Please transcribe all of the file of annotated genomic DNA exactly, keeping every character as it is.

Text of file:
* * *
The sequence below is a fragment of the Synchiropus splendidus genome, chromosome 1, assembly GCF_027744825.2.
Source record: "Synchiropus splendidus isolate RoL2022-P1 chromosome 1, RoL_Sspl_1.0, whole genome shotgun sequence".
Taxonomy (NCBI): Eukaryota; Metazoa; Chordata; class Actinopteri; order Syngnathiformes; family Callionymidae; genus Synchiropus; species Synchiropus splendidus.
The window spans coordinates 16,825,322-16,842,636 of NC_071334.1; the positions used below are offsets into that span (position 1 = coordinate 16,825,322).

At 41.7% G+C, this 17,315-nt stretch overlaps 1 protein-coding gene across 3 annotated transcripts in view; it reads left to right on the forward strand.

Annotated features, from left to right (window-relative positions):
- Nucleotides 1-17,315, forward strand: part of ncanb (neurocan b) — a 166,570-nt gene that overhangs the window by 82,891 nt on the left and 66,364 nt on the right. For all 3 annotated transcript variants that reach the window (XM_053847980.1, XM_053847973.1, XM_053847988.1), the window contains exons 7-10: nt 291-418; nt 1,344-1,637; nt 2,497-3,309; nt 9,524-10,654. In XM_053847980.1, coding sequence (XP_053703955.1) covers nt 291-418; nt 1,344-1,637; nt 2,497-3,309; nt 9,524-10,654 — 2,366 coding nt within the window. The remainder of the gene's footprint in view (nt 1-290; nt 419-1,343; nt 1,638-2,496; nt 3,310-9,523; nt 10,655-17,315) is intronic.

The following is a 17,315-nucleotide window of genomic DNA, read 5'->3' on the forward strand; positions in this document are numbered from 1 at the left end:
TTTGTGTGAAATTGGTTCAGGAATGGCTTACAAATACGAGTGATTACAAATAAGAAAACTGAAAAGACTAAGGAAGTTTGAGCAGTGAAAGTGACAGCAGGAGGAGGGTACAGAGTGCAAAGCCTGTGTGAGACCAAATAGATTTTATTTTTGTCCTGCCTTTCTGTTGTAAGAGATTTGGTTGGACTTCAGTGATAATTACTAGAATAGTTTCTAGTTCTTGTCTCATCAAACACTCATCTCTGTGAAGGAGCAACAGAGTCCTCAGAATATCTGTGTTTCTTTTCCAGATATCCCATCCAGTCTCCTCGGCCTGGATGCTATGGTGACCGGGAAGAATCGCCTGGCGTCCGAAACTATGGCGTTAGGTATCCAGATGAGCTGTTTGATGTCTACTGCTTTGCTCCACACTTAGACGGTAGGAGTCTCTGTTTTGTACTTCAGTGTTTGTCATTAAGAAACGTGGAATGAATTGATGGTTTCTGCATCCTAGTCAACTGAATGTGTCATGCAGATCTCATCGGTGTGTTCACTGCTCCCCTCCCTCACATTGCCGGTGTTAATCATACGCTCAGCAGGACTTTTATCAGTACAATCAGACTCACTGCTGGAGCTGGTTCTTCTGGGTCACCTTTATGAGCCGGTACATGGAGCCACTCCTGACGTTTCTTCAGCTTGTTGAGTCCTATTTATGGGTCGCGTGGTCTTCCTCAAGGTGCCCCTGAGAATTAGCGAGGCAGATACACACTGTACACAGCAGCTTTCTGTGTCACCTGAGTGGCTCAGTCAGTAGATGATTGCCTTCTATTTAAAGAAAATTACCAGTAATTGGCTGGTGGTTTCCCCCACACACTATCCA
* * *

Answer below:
The sequence below is a fragment of the Synchiropus splendidus genome, chromosome 1, assembly GCF_027744825.2.
Source record: "Synchiropus splendidus isolate RoL2022-P1 chromosome 1, RoL_Sspl_1.0, whole genome shotgun sequence".
Taxonomy (NCBI): Eukaryota; Metazoa; Chordata; class Actinopteri; order Syngnathiformes; family Callionymidae; genus Synchiropus; species Synchiropus splendidus.
The window spans coordinates 16,825,322-16,842,636 of NC_071334.1; the positions used below are offsets into that span (position 1 = coordinate 16,825,322).

At 41.7% G+C, this 17,315-nt stretch overlaps 1 protein-coding gene across 3 annotated transcripts in view; it reads left to right on the forward strand.

Annotated features, from left to right (window-relative positions):
- Nucleotides 1-17,315, forward strand: part of ncanb (neurocan b) — a 166,570-nt gene that overhangs the window by 82,891 nt on the left and 66,364 nt on the right. For all 3 annotated transcript variants that reach the window (XM_053847980.1, XM_053847973.1, XM_053847988.1), the window contains exons 7-10: nt 291-418; nt 1,344-1,637; nt 2,497-3,309; nt 9,524-10,654. In XM_053847980.1, coding sequence (XP_053703955.1) covers nt 291-418; nt 1,344-1,637; nt 2,497-3,309; nt 9,524-10,654 — 2,366 coding nt within the window. The remainder of the gene's footprint in view (nt 1-290; nt 419-1,343; nt 1,638-2,496; nt 3,310-9,523; nt 10,655-17,315) is intronic.

The following is a 17,315-nucleotide window of genomic DNA, read 5'->3' on the forward strand; positions in this document are numbered from 1 at the left end:
TTTGTGTGAAATTGGTTCAGGAATGGCTTACAAATACGAGTGATTACAAATAAGAAAACTGAAAAGACTAAGGAAGTTTGAGCAGTGAAAGTGACAGCAGGAGGAGGGTACAGAGTGCAAAGCCTGTGTGAGACCAAATAGATTTTATTTTTGTCCTGCCTTTCTGTTGTAAGAGATTTGGTTGGACTTCAGTGATAATTACTAGAATAGTTTCTAGTTCTTGTCTCATCAAACACTCATCTCTGTGAAGGAGCAACAGAGTCCTCAGAATATCTGTGTTTCTTTTCCAGATATCCCATCCAGTCTCCTCGGCCTGGATGCTATGGTGACCGGGAAGAATCGCCTGGCGTCCGAAACTATGGCGTTAGGTATCCAGATGAGCTGTTTGATGTCTACTGCTTTGCTCCACACTTAGACGGTAGGAGTCTCTGTTTTGTACTTCAGTGTTTGTCATTAAGAAACGTGGAATGAATTGATGGTTTCTGCATCCTAGTCAACTGAATGTGTCATGCAGATCTCATCGGTGTGTTCACTGCTCCCCTCCCTCACATTGCCGGTGTTAATCATACGCTCAGCAGGACTTTTATCAGTACAATCAGACTCACTGCTGGAGCTGGTTCTTCTGGGTCACCTTTATGAGCCGGTACATGGAGCCACTCCTGACGTTTCTTCAGCTTGTTGAGTCCTATTTATGGGTCGCGTGGTCTTCCTCAAGGTGCCCCTGAGAATTAGCGAGGCAGATACACACTGTACACAGCAGCTTTCTGTGTCACCTGAGTGGCTCAGTCAGTAGATGATTGCCTTCTATTTAAAGAAAATTACCAGTAATTGGCTGGTGGTTTCCCCCACACACTATCCA